No one can accuse Vivek Ranadive, principal owner of the Sacramento Kings, of thinking small.
While his mission starts with putting a winning team on the court – which might be enough for many fans – his dreams for the city go way, way beyond that.
In a meeting Monday with The Sacramento Bee editorial board, he expounded on his vision for NBA 3.0 – and even for “Civilization 3.0,” the title of his forthcoming book.
Ranadive, who made his fortune in Silicon Valley, said the new arena being built downtown will be the most technologically advanced ever. Fans who opt in will be “recognized” by the arena, directed to their seats and the shortest concession line and presented with special offers and information.
Likewise, he envisions the surrounding mixed-use development as the “smartest block on the planet” – not just a collection of chain stores, but a gathering place for Sacramento that will be a model for what a 21st century city can be. He sees the controversial Jeff Koons sculpture, which he embraces, as only one piece in a public art collection that stretches across downtown.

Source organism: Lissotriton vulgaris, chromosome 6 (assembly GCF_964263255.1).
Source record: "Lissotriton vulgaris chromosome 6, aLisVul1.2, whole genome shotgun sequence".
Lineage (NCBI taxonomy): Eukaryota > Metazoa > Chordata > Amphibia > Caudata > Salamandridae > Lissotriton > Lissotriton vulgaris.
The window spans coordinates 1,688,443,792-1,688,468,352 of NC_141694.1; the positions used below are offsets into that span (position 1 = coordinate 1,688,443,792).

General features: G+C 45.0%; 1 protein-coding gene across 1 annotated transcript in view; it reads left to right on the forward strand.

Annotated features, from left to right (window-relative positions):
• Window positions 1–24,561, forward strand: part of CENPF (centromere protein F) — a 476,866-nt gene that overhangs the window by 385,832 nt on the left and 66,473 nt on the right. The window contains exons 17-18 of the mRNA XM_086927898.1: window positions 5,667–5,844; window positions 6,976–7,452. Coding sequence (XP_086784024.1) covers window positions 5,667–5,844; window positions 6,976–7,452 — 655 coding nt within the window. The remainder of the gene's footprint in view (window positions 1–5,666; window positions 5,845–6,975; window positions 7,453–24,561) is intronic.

He wants to make basketball the second most popular sport in his native India, and has already taken steps to making the Kings India’s favorite NBA team. In January, he was part of a delegation of corporate CEOs who went with President Barack Obama to India.
Yet even as he pursues this exciting global vision, he has some very important business closer to home.
That includes making sure taxpayers get a fair return on their investment of at least $255 million in the arena. It must be a good deal not just for the “whales” who bought into the team, but also for the minnows – the folks who are making the arena possible.
Much of the economic boost from the arena would come from the surrounding $500 million development. Ranadive and Kings President Chris Granger acknowledged the “chatter” that they may seek another city subsidy – which would be problematic – but said it’s too early in the budgeting process to know for sure.
Ranadive must also make good on a pledge to Natomas residents and business leaders that well before Sleep Train Arena is shuttered when the new arena opens in 2016, there is a smart and doable redevelopment plan. He promised to give the Natomas site the same care, thought and investment as downtown.
Some owners of sports teams are content with having guaranteed primo seats, getting fans’ adulation and making some money. Clearly, that isn’t enough for Ranadive – and that could be very good for Sacramento.
He wants to use the team, the arena and his own vision to propel Sacramento forward on its business climate, on education and more – to turn the city into a “hub of ideas.”
It’s a lot to take in, and turning dreams into reality isn’t always easy. But he says: “I’m not a guy who sees obstacles.” Given his track record, it would be foolish to bet against him.